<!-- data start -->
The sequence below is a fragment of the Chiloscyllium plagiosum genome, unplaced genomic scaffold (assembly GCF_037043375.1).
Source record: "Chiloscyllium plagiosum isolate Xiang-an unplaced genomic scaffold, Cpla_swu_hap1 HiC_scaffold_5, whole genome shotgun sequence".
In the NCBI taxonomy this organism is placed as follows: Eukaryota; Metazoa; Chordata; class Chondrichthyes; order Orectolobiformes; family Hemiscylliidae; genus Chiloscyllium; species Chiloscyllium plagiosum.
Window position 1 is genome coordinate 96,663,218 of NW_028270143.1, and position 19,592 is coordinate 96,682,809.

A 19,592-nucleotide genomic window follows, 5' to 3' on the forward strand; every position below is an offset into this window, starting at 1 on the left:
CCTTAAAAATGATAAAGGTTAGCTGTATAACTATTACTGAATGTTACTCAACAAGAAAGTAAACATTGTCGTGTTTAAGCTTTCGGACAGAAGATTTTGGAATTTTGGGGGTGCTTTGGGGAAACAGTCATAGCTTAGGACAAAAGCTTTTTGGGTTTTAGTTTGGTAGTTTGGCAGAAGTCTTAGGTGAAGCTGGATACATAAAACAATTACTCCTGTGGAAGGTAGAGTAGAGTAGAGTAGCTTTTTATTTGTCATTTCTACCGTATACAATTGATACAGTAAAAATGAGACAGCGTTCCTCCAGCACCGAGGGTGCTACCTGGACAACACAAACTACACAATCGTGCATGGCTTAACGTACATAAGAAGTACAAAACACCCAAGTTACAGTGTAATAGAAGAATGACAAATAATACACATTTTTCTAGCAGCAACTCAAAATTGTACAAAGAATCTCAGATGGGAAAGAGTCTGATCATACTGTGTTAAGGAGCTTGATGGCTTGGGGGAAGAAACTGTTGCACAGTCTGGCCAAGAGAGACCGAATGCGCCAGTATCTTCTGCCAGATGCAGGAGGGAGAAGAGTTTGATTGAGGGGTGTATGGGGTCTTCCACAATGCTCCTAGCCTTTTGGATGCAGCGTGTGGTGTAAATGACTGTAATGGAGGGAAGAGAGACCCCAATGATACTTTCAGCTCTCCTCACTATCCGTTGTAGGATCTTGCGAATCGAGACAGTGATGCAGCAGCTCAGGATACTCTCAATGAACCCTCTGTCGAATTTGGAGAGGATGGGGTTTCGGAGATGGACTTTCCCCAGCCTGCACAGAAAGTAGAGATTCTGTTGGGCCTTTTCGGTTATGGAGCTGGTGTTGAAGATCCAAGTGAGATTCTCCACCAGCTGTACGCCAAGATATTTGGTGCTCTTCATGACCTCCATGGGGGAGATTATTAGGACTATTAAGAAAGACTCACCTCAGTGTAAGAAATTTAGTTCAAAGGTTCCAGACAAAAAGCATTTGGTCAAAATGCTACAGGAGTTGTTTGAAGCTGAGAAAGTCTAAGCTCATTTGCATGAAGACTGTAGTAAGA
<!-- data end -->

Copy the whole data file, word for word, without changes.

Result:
The sequence below is a fragment of the Chiloscyllium plagiosum genome, unplaced genomic scaffold (assembly GCF_037043375.1).
Source record: "Chiloscyllium plagiosum isolate Xiang-an unplaced genomic scaffold, Cpla_swu_hap1 HiC_scaffold_5, whole genome shotgun sequence".
In the NCBI taxonomy this organism is placed as follows: Eukaryota; Metazoa; Chordata; class Chondrichthyes; order Orectolobiformes; family Hemiscylliidae; genus Chiloscyllium; species Chiloscyllium plagiosum.
Window position 1 is genome coordinate 96,663,218 of NW_028270143.1, and position 19,592 is coordinate 96,682,809.

A 19,592-nucleotide genomic window follows, 5' to 3' on the forward strand; every position below is an offset into this window, starting at 1 on the left:
CCTTAAAAATGATAAAGGTTAGCTGTATAACTATTACTGAATGTTACTCAACAAGAAAGTAAACATTGTCGTGTTTAAGCTTTCGGACAGAAGATTTTGGAATTTTGGGGGTGCTTTGGGGAAACAGTCATAGCTTAGGACAAAAGCTTTTTGGGTTTTAGTTTGGTAGTTTGGCAGAAGTCTTAGGTGAAGCTGGATACATAAAACAATTACTCCTGTGGAAGGTAGAGTAGAGTAGAGTAGCTTTTTATTTGTCATTTCTACCGTATACAATTGATACAGTAAAAATGAGACAGCGTTCCTCCAGCACCGAGGGTGCTACCTGGACAACACAAACTACACAATCGTGCATGGCTTAACGTACATAAGAAGTACAAAACACCCAAGTTACAGTGTAATAGAAGAATGACAAATAATACACATTTTTCTAGCAGCAACTCAAAATTGTACAAAGAATCTCAGATGGGAAAGAGTCTGATCATACTGTGTTAAGGAGCTTGATGGCTTGGGGGAAGAAACTGTTGCACAGTCTGGCCAAGAGAGACCGAATGCGCCAGTATCTTCTGCCAGATGCAGGAGGGAGAAGAGTTTGATTGAGGGGTGTATGGGGTCTTCCACAATGCTCCTAGCCTTTTGGATGCAGCGTGTGGTGTAAATGACTGTAATGGAGGGAAGAGAGACCCCAATGATACTTTCAGCTCTCCTCACTATCCGTTGTAGGATCTTGCGAATCGAGACAGTGATGCAGCAGCTCAGGATACTCTCAATGAACCCTCTGTCGAATTTGGAGAGGATGGGGTTTCGGAGATGGACTTTCCCCAGCCTGCACAGAAAGTAGAGATTCTGTTGGGCCTTTTCGGTTATGGAGCTGGTGTTGAAGATCCAAGTGAGATTCTCCACCAGCTGTACGCCAAGATATTTGGTGCTCTTCATGACCTCCATGGGGGAGATTATTAGGACTATTAAGAAAGACTCACCTCAGTGTAAGAAATTTAGTTCAAAGGTTCCAGACAAAAAGCATTTGGTCAAAATGCTACAGGAGTTGTTTGAAGCTGAGAAAGTCTAAGCTCATTTGCATGAAGACTGTAGTAAGA